The opening section of Psalm 105 -- the lectionary’s primary psalm selection for this coming week -- praises God for the wonderful works and miracles he has done, and also lifts up God’s covenant with Israel. That covenant is a binding, “everlasting” promise that we are told will last “for a thousand generations.” Such a commitment requires complete faith and trust -- but as team member Leah Lonsbury reminds us in the next installment of The Immediate Word, it’s a fool’s errand to place a similar degree of faith and trust in human institutions, even the church. The extent to which we trust in our security, even in situations where we take safety for granted, was gruesomely brought home this past week by the downing of a commercial airliner over eastern Ukraine. As evidence mounts that the plane was targeted by a missile, and that Russia may be directly or indirectly responsible, an outraged world is faced with the question of how to respond -- particularly European governments which have been skittish about enforcing sanctions over concerns about their dependence on Russian energy. Will the West treat Putin like a pariah, or will governments find it expedient to continue ignoring the Russian proxy war in Ukraine?
As Leah notes, keeping silent in the face of injustice is one of the main ways we break covenant with one another... and there were other grim examples in last week’s headlines, highlighted by an explosive affidavit filed by a former lawyer and archivist for the Minneapolis archdiocese charging that the archdiocese’s hierarchy engaged “in a widespread coverup of clergy sex misconduct,” that “the church used a chaotic system of record-keeping” to help conceal the background of guilty priests who were reassigned, and that repeated warnings about the dangers of this policy were ignored. In addition, new documents emerged detailing the extent to which General Motors kept silent and misled federal investigators about their knowledge regarding faulty ignition switches which led to numerous deaths and injuries. Leah suggests that this pattern is not limited only to large institutions -- all of us are tempted to keep quiet and break covenant with others whose welfare should be our primary concern. By contrast, God never breaks covenant with us -- despite our continuous pattern of willful sin and disobedience. Here’s a preview:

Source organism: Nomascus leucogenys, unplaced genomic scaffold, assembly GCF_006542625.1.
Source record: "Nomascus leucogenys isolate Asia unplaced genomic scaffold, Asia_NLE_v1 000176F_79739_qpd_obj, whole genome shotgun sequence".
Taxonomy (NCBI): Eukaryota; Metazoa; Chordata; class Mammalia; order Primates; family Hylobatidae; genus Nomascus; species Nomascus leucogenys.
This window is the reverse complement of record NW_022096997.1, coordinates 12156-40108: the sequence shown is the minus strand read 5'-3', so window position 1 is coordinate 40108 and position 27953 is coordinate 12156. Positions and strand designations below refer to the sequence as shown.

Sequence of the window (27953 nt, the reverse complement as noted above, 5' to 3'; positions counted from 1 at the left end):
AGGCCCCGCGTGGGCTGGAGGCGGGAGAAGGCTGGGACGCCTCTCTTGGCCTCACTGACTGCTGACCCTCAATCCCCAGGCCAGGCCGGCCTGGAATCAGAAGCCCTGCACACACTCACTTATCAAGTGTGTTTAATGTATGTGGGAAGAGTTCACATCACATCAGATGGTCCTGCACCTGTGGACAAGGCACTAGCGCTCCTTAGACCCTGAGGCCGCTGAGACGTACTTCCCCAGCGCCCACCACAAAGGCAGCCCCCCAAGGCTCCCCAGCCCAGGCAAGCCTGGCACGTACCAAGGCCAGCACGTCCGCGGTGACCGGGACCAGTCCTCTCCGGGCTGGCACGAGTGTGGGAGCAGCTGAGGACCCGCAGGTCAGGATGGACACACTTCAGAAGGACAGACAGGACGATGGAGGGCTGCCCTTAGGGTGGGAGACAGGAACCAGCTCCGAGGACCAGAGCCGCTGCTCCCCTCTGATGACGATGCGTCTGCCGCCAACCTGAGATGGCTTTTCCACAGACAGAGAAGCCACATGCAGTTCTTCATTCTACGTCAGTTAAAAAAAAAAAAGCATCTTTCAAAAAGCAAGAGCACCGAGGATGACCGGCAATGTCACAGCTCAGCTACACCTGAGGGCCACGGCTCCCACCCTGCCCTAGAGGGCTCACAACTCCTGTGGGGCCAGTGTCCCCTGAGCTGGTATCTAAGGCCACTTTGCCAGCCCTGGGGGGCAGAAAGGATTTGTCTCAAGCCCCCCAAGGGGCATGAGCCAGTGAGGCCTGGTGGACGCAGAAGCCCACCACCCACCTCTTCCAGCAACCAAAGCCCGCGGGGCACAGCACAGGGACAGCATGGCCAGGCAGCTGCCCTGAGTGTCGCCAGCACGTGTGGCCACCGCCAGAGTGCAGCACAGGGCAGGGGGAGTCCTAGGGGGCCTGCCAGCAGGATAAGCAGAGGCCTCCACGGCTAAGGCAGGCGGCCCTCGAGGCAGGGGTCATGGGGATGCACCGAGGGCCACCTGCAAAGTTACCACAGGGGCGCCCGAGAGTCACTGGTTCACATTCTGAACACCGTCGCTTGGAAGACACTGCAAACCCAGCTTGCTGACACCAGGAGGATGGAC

What We Fail to Mention
by Leah Lonsbury
Genesis 29:15-28; Psalm 105:1-11b, 45b
In the end, we will remember not the words of our enemies, but the silence of our friends. -- Martin Luther King Jr.
In this week’s passage from Genesis, Laban establishes a relationship of trust based on family ties and loyalty with Jacob, but it doesn’t last for long. The two men strike a bargain at Laban’s suggestion, and in a seemingly generous move he offers Jacob the chance to set the terms. Jacob gives of his labor and himself out of love for Rachel and trust in Laban. Laban answers Jacob’s earnest attempts to uphold their relationship and agreement with craftiness and betrayal, and it all hinges on what he fails to mention.
Yeah... that’s not really the way we do things around here. If you really want Rachel, that’ll be another seven years of your life, please.
Psalm 105 sings the praises of a God who is faithful and active “among the peoples” (v. 1). This is a God who is fully present, easily known through deeds and “wonderful works” (v. 2), and mindful of the covenantal relationship that holds it all together. This “everlasting covenant” (v. 10) is God’s straightforward and transparent gift to the people. What they see if what they get. There’s no small print or detail that God fails to mention. And as a result, God’s praises are on the people’s lips, their hearts seek God, and they give thanks. This is how covenant works.
What details do we leave out? What are our sins of omission -- the things we can and ought to do and say but don’t? How does our failure to be fully present and forthcoming, faithful and trustworthy do damage to our relationships and break the covenants we have established in our families, churches, communities, workplaces, and world? What is the effect of our failure to speak and act?
Is their sleep also filled with dreams of God and angels?
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